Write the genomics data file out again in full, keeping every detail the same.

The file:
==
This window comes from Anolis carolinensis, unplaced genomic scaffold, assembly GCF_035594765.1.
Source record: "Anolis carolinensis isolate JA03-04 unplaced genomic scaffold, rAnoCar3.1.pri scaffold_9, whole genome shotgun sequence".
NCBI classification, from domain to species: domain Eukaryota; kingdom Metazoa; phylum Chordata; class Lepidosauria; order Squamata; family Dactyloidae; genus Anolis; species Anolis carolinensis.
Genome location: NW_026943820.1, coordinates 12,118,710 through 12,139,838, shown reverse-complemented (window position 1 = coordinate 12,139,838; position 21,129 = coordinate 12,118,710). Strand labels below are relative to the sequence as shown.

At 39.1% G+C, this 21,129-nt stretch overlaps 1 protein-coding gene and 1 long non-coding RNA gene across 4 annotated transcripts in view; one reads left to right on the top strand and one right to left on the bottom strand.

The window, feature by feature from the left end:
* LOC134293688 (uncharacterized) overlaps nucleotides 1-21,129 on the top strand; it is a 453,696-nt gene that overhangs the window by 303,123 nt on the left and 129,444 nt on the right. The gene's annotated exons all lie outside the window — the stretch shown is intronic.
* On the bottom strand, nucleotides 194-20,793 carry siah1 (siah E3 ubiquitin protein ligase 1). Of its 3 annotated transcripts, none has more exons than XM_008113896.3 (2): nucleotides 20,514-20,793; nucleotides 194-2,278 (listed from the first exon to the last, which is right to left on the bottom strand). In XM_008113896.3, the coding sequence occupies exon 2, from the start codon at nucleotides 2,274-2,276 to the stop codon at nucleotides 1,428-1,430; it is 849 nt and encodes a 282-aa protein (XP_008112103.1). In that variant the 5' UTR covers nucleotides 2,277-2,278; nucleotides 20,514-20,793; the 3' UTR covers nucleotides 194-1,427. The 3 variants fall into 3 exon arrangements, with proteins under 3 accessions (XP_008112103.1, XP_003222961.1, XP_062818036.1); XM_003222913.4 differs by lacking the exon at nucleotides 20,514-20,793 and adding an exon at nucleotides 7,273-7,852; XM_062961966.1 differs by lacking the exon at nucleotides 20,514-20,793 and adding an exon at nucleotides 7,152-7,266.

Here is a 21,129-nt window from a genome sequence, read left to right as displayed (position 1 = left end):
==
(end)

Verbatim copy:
This window comes from Anolis carolinensis, unplaced genomic scaffold, assembly GCF_035594765.1.
Source record: "Anolis carolinensis isolate JA03-04 unplaced genomic scaffold, rAnoCar3.1.pri scaffold_9, whole genome shotgun sequence".
NCBI classification, from domain to species: domain Eukaryota; kingdom Metazoa; phylum Chordata; class Lepidosauria; order Squamata; family Dactyloidae; genus Anolis; species Anolis carolinensis.
Genome location: NW_026943820.1, coordinates 12,118,710 through 12,139,838, shown reverse-complemented (window position 1 = coordinate 12,139,838; position 21,129 = coordinate 12,118,710). Strand labels below are relative to the sequence as shown.

At 39.1% G+C, this 21,129-nt stretch overlaps 1 protein-coding gene and 1 long non-coding RNA gene across 4 annotated transcripts in view; one reads left to right on the top strand and one right to left on the bottom strand.

The window, feature by feature from the left end:
* LOC134293688 (uncharacterized) overlaps nucleotides 1-21,129 on the top strand; it is a 453,696-nt gene that overhangs the window by 303,123 nt on the left and 129,444 nt on the right. The gene's annotated exons all lie outside the window — the stretch shown is intronic.
* On the bottom strand, nucleotides 194-20,793 carry siah1 (siah E3 ubiquitin protein ligase 1). Of its 3 annotated transcripts, none has more exons than XM_008113896.3 (2): nucleotides 20,514-20,793; nucleotides 194-2,278 (listed from the first exon to the last, which is right to left on the bottom strand). In XM_008113896.3, the coding sequence occupies exon 2, from the start codon at nucleotides 2,274-2,276 to the stop codon at nucleotides 1,428-1,430; it is 849 nt and encodes a 282-aa protein (XP_008112103.1). In that variant the 5' UTR covers nucleotides 2,277-2,278; nucleotides 20,514-20,793; the 3' UTR covers nucleotides 194-1,427. The 3 variants fall into 3 exon arrangements, with proteins under 3 accessions (XP_008112103.1, XP_003222961.1, XP_062818036.1); XM_003222913.4 differs by lacking the exon at nucleotides 20,514-20,793 and adding an exon at nucleotides 7,273-7,852; XM_062961966.1 differs by lacking the exon at nucleotides 20,514-20,793 and adding an exon at nucleotides 7,152-7,266.

Here is a 21,129-nt window from a genome sequence, read left to right as displayed (position 1 = left end):